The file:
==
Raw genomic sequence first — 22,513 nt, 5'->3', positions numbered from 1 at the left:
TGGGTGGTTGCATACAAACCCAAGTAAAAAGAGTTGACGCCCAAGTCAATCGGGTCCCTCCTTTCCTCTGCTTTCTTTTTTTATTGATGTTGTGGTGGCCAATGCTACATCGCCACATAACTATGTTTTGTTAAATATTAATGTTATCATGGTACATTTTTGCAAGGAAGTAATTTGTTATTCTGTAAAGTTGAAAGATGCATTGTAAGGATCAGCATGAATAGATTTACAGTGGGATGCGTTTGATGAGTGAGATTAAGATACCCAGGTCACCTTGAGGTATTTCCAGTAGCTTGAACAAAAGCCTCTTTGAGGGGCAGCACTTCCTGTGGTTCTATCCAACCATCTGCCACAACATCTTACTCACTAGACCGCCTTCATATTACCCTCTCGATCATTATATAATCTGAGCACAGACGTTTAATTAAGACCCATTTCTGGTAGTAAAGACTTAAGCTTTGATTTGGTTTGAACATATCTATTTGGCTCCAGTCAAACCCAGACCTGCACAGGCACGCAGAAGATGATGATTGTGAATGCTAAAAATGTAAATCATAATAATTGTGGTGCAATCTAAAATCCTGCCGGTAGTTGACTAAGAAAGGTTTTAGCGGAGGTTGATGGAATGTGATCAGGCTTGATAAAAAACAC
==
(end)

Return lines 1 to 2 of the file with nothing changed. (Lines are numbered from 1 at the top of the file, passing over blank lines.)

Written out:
Raw genomic sequence first — 22,513 nt, 5'->3', positions numbered from 1 at the left:
TGGGTGGTTGCATACAAACCCAAGTAAAAAGAGTTGACGCCCAAGTCAATCGGGTCCCTCCTTTCCTCTGCTTTCTTTTTTTATTGATGTTGTGGTGGCCAATGCTACATCGCCACATAACTATGTTTTGTTAAATATTAATGTTATCATGGTACATTTTTGCAAGGAAGTAATTTGTTATTCTGTAAAGTTGAAAGATGCATTGTAAGGATCAGCATGAATAGATTTACAGTGGGATGCGTTTGATGAGTGAGATTAAGATACCCAGGTCACCTTGAGGTATTTCCAGTAGCTTGAACAAAAGCCTCTTTGAGGGGCAGCACTTCCTGTGGTTCTATCCAACCATCTGCCACAACATCTTACTCACTAGACCGCCTTCATATTACCCTCTCGATCATTATATAATCTGAGCACAGACGTTTAATTAAGACCCATTTCTGGTAGTAAAGACTTAAGCTTTGATTTGGTTTGAACATATCTATTTGGCTCCAGTCAAACCCAGACCTGCACAGGCACGCAGAAGATGATGATTGTGAATGCTAAAAATGTAAATCATAATAATTGTGGTGCAATCTAAAATCCTGCCGGTAGTTGACTAAGAAAGGTTTTAGCGGAGGTTGATGGAATGTGATCAGGCTTGATAAAAAACAC